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Preventing fatalities and severe non-fatal injuries in Alaska's commercial fishing industry.

Lincoln JM; Husberg BJ; Conway GA
NOIRS 2000--Abstracts of the National Occupational Injury Research Symposium 2000, Pittsburgh, PA, October 17-19, 2000. Pittsburgh, PA: National Institute for Occupational Safety and Health, 2000 Oct; :29
Purpose: Fatalities and non-fatal injuries have been inordinately common in Alaska's commercial fishing industry. Over 90% of these deaths were due to drowning, following vessel capsizings/sinkings and 60% of the non-fatal injuries resulted from being entangled, struck or crushed by fishing equipment. The purpose of our study was to examine the effectiveness of the current safety measures in reducing the high fatality and non-fatal injury rate of Alaska's commercial fishermen. Method: Alaska Occupational Injury Surveillance System and Alaska Trauma Registry data were used to examine fishing fatalities and injuries. Demographic, risk factor, and incident data were compiled and analyzed for trend. Results: During 1991-1999, there was a significant (p<0.001) decrease in Alaskan commercial fishing deaths. Although drownings from vessel-related events during the crab fisheries haven't decreased as much as in other fisheries, significant progress (p<0.001) has been made in saving lives of fishermen involved in vessel-related events. Specific measures tailored to prevent drowning in vessel capsizings and sinkings have been very successful so far. However, these events continue to occur, placing fishermen at substantial risk. Additional efforts toward vessel stability, hull integrity, and avoidance of harsh weather conditions must be made to reduce the frequency of vessel events. From 1992-1997 there were 536 severe injuries (437/100,000/year) and there has been no significant downward trend of the most severe injuries (AIS >3). Injuries included fractures (257[50%]), open wound (64[12%]), burns (28[5%]), amputations (27[5%]), and contusions (27[5%]); 60% resulted from being entangled, struck or crushed by fishing equipment and 25% from falls. The nature of these fatalities and injuries reflect that modern fishing vessels are complex industrial environments posing multiple hazards. Measures are urgently needed to prevent and mitigate falls overboard and on deck, and improve equipment handling and machinery guarding.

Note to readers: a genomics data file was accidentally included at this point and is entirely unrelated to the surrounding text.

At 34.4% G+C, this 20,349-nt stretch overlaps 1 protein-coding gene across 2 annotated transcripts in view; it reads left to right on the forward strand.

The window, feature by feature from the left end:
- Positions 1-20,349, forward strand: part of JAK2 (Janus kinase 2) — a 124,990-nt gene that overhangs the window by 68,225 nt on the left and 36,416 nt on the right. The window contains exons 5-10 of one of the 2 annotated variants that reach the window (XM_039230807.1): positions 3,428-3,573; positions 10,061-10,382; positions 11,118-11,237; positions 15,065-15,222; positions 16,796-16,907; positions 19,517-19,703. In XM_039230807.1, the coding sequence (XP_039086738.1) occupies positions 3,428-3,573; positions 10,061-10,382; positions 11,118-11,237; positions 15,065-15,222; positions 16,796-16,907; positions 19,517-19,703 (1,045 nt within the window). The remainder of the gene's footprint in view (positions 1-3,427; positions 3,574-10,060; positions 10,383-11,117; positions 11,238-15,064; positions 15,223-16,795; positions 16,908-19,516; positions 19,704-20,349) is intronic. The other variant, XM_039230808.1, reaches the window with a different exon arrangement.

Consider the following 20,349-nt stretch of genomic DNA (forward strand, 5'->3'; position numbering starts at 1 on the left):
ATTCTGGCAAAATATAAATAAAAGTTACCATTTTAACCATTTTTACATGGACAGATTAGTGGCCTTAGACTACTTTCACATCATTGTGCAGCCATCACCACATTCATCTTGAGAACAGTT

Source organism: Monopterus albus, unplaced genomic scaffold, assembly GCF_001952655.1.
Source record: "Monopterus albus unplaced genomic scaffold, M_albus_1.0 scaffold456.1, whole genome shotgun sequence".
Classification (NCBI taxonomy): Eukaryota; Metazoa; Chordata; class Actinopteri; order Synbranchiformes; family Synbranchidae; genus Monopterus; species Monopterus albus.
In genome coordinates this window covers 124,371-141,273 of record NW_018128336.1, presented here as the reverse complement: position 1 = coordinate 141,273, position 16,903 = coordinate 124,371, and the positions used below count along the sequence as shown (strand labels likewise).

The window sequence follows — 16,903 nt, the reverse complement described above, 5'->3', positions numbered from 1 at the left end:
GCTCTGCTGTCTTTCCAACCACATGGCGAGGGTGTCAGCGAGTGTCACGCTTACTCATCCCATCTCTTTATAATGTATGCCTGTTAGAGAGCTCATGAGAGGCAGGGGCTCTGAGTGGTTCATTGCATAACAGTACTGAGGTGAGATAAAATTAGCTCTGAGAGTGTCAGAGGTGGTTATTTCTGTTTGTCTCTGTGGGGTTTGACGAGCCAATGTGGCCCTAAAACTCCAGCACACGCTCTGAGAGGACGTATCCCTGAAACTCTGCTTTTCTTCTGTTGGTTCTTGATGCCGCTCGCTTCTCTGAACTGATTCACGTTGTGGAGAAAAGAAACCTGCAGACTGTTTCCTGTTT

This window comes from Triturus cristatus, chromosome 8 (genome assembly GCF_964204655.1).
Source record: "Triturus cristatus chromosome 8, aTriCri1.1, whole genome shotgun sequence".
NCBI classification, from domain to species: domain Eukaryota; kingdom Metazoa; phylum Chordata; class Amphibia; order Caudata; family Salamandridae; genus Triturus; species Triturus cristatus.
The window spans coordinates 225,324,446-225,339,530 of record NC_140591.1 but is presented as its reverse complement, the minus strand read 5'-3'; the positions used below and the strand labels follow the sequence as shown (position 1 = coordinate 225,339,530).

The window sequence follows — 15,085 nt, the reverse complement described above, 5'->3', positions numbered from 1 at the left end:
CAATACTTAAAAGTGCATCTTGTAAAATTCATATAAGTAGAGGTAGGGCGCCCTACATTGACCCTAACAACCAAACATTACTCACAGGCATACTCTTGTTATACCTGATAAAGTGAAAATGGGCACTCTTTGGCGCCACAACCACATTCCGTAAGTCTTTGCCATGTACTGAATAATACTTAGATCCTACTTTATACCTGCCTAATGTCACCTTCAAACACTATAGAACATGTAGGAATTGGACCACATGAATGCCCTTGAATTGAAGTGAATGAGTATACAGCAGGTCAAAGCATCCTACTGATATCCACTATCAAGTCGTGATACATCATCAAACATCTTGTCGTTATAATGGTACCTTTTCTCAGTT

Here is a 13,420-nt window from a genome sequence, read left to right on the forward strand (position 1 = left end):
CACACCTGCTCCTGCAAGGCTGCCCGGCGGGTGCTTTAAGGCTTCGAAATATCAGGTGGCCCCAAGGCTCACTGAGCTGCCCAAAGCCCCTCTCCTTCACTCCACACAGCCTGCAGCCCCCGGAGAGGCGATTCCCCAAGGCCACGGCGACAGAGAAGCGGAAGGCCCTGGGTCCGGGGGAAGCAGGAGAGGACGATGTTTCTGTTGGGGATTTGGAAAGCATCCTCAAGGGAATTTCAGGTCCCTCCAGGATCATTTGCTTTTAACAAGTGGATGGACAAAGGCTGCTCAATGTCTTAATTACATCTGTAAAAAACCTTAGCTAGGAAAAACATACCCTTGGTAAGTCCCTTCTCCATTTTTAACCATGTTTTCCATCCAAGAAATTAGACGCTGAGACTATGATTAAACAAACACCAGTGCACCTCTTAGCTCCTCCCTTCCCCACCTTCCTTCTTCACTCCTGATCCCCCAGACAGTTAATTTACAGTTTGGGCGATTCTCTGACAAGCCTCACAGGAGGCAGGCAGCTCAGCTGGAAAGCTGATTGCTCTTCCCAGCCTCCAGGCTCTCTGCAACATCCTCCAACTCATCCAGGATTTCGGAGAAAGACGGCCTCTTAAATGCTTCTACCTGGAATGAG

Accident rates; Accident statistics; Accidents; Accident prevention; Injuries; Traumatic injuries; Injury prevention; Surveillance programs; Statistical analysis; Epidemiology; Mortality data; Mortality rates; Mortality surveys; Fishing industry; Machine guarding; Materials handling equipment; Materials handling
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NOIRS 2000 Abstracts of the National Occupational Injury Research Symposium 2000, Pittsburgh, PA., October 17-19, 2000
Page last reviewed: April 9, 2021
Content source: National Institute for Occupational Safety and Health Education and Information Division